Things have changed significantly since John Wanamaker said, “I know half my advertising is wasted. I just don’t know which half.” As a marketer, you may find yourself using that excuse with traditional media, but there’s no excuse when it comes to Internet marketing (or even most forms of direct marketing).
I assume you’re looking for ways to cut the waste in your search engine marketing (SEM) budget. That raises a critical question: What would you do with the savings if you could cut your marketing budget in half?
Cutting waste is crucial, but eliminating waste is only half the equation; all it does is allow you to come in under budget. You fought hard for your budget, with a promise to drive revenue. Therefore, you need a plan to avoid spending less than you requested.
Where do you put the money you rescued? The whole idea behind marketing is leverage. They don’t call it marketing investment for nothing. Marketing investments deliver returns. By investing money in marketing vehicles where you determine, and control, your return on investment (ROI), business grows and thrives. Neglecting to reinvest money you save could be a hidden disaster; failure to reinvest budget savings is called “opportunity cost.”
Opportunity costs associated with failure to take the right action exist in all marketing, not just search and not just Internet marketing. Until recently, you still had Wanamaker’s excuse for the CEO, CMO, or shareholders if your advertising budget wasn’t effectively allocated. No more! Now there’s technology to measure the effectiveness of online advertising and marketing automation to execute on data, objectives, and vision. Make sure vision includes the foresight to understand opportunity costs.
How powerful an adversary can opportunity cost be? Let’s start with a campaign that’s position-focused in auction engines and traffic-focused in XML-trusted feed and directory-inclusion listings. As the new marketing guru with an ROI focus, you start optimizing the campaign. You spend $30,000 per month on search marketing, generating $300,000 in sales with a 25 percent margin, netting $45,000 in profit ($75,000 – $30,000). Your mission is to eliminate waste in the marketing budget, so you instruct your agency or team to find the least effective elements in the campaign and eliminate them.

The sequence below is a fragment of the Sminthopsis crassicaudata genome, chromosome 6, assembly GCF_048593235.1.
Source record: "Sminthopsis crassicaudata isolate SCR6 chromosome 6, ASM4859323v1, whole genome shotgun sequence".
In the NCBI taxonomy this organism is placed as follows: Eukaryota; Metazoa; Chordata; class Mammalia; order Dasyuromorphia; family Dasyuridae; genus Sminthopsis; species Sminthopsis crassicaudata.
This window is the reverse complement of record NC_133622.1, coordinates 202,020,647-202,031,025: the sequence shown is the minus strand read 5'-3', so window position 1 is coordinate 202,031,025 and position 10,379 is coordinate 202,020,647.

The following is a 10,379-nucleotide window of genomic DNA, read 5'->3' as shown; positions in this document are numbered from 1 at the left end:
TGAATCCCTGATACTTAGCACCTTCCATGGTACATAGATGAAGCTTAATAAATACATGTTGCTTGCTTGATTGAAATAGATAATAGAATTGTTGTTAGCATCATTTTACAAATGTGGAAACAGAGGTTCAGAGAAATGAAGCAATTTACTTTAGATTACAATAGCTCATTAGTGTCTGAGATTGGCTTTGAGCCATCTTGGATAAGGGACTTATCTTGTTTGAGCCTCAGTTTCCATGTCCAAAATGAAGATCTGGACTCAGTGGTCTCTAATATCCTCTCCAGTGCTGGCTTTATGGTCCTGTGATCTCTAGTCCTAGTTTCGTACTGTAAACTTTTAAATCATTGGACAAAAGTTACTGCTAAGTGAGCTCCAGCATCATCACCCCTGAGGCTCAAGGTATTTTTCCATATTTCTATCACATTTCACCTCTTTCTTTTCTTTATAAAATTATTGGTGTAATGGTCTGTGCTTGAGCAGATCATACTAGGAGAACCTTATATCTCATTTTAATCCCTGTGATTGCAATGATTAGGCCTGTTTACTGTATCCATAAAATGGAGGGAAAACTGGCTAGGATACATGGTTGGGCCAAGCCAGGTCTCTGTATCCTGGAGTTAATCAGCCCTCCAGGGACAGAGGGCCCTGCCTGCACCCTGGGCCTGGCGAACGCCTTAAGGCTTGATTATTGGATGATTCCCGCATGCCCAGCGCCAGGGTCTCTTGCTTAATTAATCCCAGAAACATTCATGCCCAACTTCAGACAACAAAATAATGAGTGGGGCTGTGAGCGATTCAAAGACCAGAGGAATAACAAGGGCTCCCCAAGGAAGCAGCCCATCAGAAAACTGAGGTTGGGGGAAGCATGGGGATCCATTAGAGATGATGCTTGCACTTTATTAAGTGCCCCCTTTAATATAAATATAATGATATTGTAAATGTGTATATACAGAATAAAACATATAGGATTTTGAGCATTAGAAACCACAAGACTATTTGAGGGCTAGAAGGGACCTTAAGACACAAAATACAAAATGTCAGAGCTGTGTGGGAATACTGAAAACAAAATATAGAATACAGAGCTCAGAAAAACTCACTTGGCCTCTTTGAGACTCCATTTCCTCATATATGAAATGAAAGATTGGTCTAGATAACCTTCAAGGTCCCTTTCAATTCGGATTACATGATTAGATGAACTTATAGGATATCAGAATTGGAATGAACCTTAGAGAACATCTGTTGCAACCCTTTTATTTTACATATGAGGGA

The new, targeted campaign-optimization strategy includes day-parting and a feedback loop, so you achieve the sales goal of $270,000 by spending only $20,000. Same result for less? No! Your profit increased to $47,500, partially because you saved $10,000 in marketing expenses. Rejoice! It was well worth spending a few thousand on tools and staff to deliver the efficiency increase.
What would have happened if you reinvested the $10,000 you saved in refining your SEM plan? Depends how you do it. Here’s how you should: Reinvest the savings in additional venues and implement strategies to achieve your targeted ROI in your optimized campaign. The return could be accomplished by going broad (expanding keywords, listings, and engines) as well as through strategic adjustments to creative. By diligently pursuing listings similar to the optimized campaign and reinvesting your $10,000 in venues, listings, and opportunities with the same return as your optimized, lean campaign, you end up with $405,000 in sales and a $71,250 profit.
|Example Analysis of Opportunity Cost|
|Scenario||Marketing Spend ($)||Revenue ($)||Gross Profit ($)||Net Profit ($)|
|Cut the Waste||20,000||270,000||67,500||47,500|
|Reinvest the Waste||30,000||405,000||101,250||71,250|